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Can we prevent childhood cancer?

More effective treatments for childhood cancers are desperately needed. But we hope they won’t come at the expense of identifying the root causes of these diseases.

President Biden relaunched the "Cancer Moonshot" on Feb. 2 at the White House.Demetrius Freeman/The Washington Post

On Sept. 24, 1955, President Dwight Eisenhower suffered a massive heart attack that required him to be hospitalized for months. This was the first time in US history when a health threat to a sitting president was publicly reported. It was also a pivotal turning point in medicine. President Eisenhower recruited Dr. Paul Dudley White from Massachusetts General Hospital to guide his care as he recovered, and White used the resulting publicity to advocate for the importance of preventive measures to avoid heart attacks. In the ensuing decades, cardiology shifted from a largely reactive discipline to one primarily focused on prevention.

We think something similar can happen with childhood cancer.


Cancer is the leading cause of nonaccidental death in children. And even when a child is cured, harsh chemotherapy and other treatments can cause myriad health problems that have lifelong impact. In 2016, when then-Vice President Joseph Biden announced his Cancer Moonshot initiative, which seeks to end cancer as we know it, the treatment of childhood cancers featured prominently in this effort. President Biden recently announced plans to reignite this program. It will fund the development of more effective and widely available treatments for children, including targeted therapies, cancer vaccines, and immunotherapies. It also aims to diagnose cancer earlier, through better imaging and other diagnostic tests.

However, while better treatments for and early detection of childhood cancers are unquestionably important areas for continued research, the Cancer Moonshot initiative and its global call to action have given little attention to addressing the root causes of these cancers.

Cancers arise when a rogue cell acquires mutations that allow that cell and its offspring to grow without restriction. In many cancers, these mutations are the result of environmental triggers such as cigarette smoking, which predisposes people to lung cancer, or infections such as hepatitis, which is associated with liver cancer. But it is becoming increasingly clear that inherited genetic factors also play a role. While it has been estimated that about 10 percent of childhood cancers have known inherited causes, this estimate is likely low because our knowledge is limited. Population studies have taught us that relatives of people who have had cancer have a much higher risk than the general population. These studies suggest that there may be inherited risk factors in most, if not all, cases of childhood cancer.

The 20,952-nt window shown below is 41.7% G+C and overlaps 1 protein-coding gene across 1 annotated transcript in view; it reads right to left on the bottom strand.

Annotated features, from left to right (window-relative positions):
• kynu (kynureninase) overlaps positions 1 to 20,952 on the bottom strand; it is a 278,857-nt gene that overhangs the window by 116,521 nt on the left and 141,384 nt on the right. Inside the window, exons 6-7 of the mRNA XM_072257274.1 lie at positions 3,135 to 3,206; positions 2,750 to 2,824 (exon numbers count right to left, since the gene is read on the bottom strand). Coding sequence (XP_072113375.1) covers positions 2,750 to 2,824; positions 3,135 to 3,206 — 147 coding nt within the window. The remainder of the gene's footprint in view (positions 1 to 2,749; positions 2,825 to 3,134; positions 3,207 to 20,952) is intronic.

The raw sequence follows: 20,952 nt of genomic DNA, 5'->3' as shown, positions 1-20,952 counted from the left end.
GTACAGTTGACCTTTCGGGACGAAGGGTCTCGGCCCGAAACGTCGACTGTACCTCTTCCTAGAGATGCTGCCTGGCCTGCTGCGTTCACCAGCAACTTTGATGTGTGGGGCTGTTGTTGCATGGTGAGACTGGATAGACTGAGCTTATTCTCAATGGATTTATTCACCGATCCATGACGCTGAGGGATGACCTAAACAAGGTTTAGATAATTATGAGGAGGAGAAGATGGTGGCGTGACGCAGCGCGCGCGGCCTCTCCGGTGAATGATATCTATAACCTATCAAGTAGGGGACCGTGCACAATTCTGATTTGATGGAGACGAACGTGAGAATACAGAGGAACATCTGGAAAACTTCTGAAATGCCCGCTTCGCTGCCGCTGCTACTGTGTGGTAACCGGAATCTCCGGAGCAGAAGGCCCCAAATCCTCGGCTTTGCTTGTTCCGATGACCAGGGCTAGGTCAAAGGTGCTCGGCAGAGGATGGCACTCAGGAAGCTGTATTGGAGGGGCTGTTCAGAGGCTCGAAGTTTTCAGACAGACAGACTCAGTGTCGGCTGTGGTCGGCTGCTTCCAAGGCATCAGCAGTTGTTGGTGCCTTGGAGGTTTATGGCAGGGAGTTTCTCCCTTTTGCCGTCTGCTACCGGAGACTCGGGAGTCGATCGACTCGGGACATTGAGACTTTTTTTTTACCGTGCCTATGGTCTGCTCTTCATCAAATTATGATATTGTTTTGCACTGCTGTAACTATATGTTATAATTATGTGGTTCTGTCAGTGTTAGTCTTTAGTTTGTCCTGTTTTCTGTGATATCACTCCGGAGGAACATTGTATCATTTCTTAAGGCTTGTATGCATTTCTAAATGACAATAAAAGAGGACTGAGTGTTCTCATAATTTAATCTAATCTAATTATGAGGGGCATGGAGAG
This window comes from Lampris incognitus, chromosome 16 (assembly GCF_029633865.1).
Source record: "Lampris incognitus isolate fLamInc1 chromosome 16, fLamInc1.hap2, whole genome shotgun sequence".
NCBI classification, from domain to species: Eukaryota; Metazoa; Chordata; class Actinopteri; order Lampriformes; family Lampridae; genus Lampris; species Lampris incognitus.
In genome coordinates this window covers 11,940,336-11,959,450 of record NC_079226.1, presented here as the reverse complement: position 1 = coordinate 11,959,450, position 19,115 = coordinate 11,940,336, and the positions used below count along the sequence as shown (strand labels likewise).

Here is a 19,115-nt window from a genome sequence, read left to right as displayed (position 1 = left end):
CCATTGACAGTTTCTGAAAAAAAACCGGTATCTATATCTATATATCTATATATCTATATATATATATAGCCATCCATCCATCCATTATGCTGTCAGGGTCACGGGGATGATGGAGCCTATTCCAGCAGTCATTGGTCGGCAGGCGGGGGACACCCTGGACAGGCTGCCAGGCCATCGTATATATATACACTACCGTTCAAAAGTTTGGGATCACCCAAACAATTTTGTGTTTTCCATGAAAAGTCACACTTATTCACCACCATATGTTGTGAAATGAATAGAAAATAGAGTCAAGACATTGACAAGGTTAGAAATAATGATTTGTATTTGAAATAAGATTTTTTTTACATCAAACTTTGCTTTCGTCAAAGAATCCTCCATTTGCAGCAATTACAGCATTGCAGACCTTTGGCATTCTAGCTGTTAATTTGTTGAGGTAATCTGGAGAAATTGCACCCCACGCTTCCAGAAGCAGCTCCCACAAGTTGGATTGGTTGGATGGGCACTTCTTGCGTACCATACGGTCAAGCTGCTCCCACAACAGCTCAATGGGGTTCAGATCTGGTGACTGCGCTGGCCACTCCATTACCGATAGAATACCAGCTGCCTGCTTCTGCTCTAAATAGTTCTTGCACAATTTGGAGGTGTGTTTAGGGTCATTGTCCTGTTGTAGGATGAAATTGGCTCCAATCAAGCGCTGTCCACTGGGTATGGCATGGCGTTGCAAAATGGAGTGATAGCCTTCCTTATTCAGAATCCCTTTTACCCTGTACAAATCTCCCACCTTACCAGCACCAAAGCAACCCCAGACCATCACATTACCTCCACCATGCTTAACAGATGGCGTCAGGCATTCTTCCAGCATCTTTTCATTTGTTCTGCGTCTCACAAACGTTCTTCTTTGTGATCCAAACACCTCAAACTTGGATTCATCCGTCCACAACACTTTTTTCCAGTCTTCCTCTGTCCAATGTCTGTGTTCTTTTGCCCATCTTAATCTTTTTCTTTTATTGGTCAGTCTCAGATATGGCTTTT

A focus on understanding the root causes of childhood cancers more deeply would have far-reaching implications. If we can define these inherited causes and understand the mechanisms by which they elevate a child’s risk, and if we can combine that knowledge with an awareness of the environmental factors and infections that further increase the risk, we may be able to prevent nearly all childhood cancer. It could become possible to deliver well-tolerated therapies — such as a vaccine or a daily pill — to those at the highest risk of developing any particular cancer before it arises. Think of how the human papillomavirus (HPV) vaccination in adolescents has dramatically reduced the incidence of precancerous cervical lesions in young women. This is expected to lead to decreased rates of invasive cervical cancer in the coming years.

As pediatric cancer doctors, we realize the critical need to improve treatments for our patients. However, we also hope that will not come at the expense of trying to understand the root causes of these cancers, which is ultimately our best shot to end childhood cancer as we know it.


Drs. Vijay G. Sankaran and Melissa A. Burns are both pediatric hematologists and oncologists at Boston Children’s Hospital and the Dana-Farber Cancer Institute and members of the Harvard Medical School faculty.